Around 1845, Alexander Cartwright published the first known list of rules to meet the demands of the already popular sport. Baseball is thought to have evolved from cricket, rounder, and town ball, though the game's exact origins are uncertain. Today's rules of baseball have evolved from that initial Cartwright set, and actually are pretty much the same despite some minor alterations. Baseball is popular in the Americas and East Asia. In Japan, South Korea, Taiwan, the Dominican Republic, Cuba, Panama, and some other countries, baseball is the most popular sport to any extent, making Baseball an International Sport.
Although the game of baseball has existed since the 1840s, the first professional team was formed in 1869 by Harry Wright. He organized the Cincinnati Red Stockings and took them on a 57-game national tour, during which they were unbeaten. The National Association of Professional Baseball Players, following Wright's accomplishment, decided in 1871 to chartered nine teams in eight cities as the first professional league. In the 1870s a number of competing leagues formed, including the National League which became the predominant association in later years.
With any good American story of achievement, financial hardships, gambling-related scandals, and franchise upheavals plagued the leagues. In 1890, a players' revolt resulted in a short-lived Players Association and deteriorated the stability of the National League. A rival league, the Western Association, changed its name to the American League in 1900 and located clubs in several Eastern cities. Then, in 1903 the champions of the American league and National league played for the first time in what was to become known as the World Series.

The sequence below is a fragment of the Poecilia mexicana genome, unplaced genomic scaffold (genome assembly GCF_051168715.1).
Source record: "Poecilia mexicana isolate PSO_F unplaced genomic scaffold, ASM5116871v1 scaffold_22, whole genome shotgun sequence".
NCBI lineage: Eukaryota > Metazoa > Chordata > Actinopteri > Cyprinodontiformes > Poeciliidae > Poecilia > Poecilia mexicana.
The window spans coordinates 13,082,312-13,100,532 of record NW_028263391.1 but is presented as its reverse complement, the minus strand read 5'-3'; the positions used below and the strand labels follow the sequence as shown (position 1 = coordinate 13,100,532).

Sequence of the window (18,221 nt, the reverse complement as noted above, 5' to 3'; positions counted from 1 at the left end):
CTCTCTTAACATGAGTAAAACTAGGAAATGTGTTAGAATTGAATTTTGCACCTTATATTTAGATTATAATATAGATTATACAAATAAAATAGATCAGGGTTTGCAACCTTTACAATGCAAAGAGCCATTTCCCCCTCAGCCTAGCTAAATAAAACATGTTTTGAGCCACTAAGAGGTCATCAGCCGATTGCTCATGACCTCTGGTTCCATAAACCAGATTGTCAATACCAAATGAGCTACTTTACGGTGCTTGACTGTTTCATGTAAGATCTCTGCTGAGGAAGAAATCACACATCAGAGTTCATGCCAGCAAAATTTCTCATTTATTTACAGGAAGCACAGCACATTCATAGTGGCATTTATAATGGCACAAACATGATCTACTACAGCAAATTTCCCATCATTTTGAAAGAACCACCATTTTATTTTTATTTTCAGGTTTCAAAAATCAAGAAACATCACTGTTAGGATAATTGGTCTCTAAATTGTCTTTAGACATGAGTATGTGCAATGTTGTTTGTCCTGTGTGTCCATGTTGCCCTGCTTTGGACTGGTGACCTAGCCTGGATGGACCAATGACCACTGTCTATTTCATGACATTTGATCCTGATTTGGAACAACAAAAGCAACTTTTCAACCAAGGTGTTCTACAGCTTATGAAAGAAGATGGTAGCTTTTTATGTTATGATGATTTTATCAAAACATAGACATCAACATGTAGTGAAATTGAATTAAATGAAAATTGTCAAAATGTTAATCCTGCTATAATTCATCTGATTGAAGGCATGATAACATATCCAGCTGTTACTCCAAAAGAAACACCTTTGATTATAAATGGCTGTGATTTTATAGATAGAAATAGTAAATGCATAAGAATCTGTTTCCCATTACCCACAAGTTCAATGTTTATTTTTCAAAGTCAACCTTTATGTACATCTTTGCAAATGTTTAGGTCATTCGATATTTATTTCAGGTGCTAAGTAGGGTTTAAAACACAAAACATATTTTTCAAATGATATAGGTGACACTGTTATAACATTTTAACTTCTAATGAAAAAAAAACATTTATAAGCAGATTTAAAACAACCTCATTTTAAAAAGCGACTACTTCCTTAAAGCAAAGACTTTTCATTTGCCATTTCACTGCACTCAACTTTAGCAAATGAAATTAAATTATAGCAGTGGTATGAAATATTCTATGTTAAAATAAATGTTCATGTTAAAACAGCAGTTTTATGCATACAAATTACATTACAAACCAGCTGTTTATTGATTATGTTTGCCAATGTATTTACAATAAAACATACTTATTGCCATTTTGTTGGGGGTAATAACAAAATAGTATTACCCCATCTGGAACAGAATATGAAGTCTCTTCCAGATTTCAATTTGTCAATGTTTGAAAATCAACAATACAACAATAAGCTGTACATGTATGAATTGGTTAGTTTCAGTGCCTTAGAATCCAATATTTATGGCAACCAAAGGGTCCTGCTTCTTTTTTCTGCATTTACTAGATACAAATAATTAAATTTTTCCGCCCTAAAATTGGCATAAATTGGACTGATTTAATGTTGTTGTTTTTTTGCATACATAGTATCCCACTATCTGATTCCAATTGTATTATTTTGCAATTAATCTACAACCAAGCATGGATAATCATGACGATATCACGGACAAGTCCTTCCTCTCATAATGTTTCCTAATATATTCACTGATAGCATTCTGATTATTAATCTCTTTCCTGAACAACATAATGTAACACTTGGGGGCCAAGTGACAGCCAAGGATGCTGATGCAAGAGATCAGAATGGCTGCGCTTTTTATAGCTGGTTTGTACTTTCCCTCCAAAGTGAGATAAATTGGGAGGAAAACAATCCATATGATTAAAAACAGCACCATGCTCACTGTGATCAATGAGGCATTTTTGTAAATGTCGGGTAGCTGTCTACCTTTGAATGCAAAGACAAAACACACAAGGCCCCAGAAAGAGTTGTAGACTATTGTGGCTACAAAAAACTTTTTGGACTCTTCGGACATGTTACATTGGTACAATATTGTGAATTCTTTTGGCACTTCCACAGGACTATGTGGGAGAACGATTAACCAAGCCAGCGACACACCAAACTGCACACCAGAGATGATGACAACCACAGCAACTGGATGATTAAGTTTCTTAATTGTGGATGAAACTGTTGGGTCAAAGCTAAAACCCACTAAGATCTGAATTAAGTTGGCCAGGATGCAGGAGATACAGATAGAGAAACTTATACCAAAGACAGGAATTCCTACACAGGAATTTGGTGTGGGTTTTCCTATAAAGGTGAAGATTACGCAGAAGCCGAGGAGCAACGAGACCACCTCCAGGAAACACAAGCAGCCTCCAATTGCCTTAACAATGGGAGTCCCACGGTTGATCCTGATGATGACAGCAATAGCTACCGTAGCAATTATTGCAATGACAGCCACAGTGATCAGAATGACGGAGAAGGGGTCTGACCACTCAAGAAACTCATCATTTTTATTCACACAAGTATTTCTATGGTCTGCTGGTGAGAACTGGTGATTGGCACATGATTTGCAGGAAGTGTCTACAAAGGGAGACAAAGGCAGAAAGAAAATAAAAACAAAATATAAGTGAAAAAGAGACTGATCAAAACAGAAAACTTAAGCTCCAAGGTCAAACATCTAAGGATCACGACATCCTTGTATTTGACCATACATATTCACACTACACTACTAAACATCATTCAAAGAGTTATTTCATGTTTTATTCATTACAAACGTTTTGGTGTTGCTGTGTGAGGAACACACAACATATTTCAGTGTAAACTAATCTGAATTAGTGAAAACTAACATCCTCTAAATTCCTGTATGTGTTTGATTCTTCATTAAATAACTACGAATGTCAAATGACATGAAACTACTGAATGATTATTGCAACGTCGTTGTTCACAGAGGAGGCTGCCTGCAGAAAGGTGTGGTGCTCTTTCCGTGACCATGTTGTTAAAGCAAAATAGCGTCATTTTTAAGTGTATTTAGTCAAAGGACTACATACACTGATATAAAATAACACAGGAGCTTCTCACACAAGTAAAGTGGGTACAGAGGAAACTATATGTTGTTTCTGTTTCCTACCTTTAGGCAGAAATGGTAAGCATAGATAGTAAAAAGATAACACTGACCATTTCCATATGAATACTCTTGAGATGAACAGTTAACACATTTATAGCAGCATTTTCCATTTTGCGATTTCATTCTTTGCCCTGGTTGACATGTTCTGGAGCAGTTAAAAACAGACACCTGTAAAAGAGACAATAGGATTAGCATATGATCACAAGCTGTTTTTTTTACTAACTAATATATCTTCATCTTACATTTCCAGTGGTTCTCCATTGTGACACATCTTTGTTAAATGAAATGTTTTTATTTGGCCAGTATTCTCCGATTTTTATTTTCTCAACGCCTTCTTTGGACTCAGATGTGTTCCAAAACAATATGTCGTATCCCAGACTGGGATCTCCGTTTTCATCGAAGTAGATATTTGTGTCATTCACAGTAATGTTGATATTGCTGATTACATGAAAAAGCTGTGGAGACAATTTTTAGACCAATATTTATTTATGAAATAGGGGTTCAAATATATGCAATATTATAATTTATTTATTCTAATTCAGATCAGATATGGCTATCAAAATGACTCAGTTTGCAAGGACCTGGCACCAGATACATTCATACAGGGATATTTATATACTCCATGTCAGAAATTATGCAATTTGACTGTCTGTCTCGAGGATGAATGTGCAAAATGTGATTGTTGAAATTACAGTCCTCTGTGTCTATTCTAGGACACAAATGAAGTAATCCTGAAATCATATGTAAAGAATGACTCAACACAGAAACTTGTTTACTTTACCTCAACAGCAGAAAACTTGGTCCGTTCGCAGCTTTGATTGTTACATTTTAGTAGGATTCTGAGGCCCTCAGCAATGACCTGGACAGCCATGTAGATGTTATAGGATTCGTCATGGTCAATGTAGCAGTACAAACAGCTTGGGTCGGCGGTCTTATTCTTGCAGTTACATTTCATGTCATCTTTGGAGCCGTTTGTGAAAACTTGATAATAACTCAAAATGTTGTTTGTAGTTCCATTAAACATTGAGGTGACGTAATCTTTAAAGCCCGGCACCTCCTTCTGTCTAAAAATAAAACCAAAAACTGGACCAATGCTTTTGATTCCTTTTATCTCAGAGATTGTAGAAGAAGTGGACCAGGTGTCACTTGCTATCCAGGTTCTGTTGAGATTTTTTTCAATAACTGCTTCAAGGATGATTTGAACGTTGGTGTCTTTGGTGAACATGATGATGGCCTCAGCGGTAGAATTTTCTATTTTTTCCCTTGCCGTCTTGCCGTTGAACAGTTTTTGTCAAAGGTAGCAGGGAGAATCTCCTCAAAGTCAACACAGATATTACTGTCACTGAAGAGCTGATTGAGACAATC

Both leagues fought off the challenge of the Federal League in 1914-15, but the game of baseball was threatened when the 1919 Chicago White Sox schemed to lose the World Series. Club owners then appointed Judge Kenesaw Mountain Landis as the first baseball commissioner (1920-44) and placed on him the responsibility of resolving the crisis. Landis banned eight members of the "Black Sox" for life (despite their acquittal in a court of law), helping to lift suspicion from the professional game and renew American Baseball's popularity and stability.
Baseball's start was complete, and with the ending of World War II, the golden years of player (Babe Ruth & Hank Aaron) and club (New York Yankees) worship solidified the games credibility and fan base. Despite labor contract disputes and scandals, Baseball is still America's favorite pastime.
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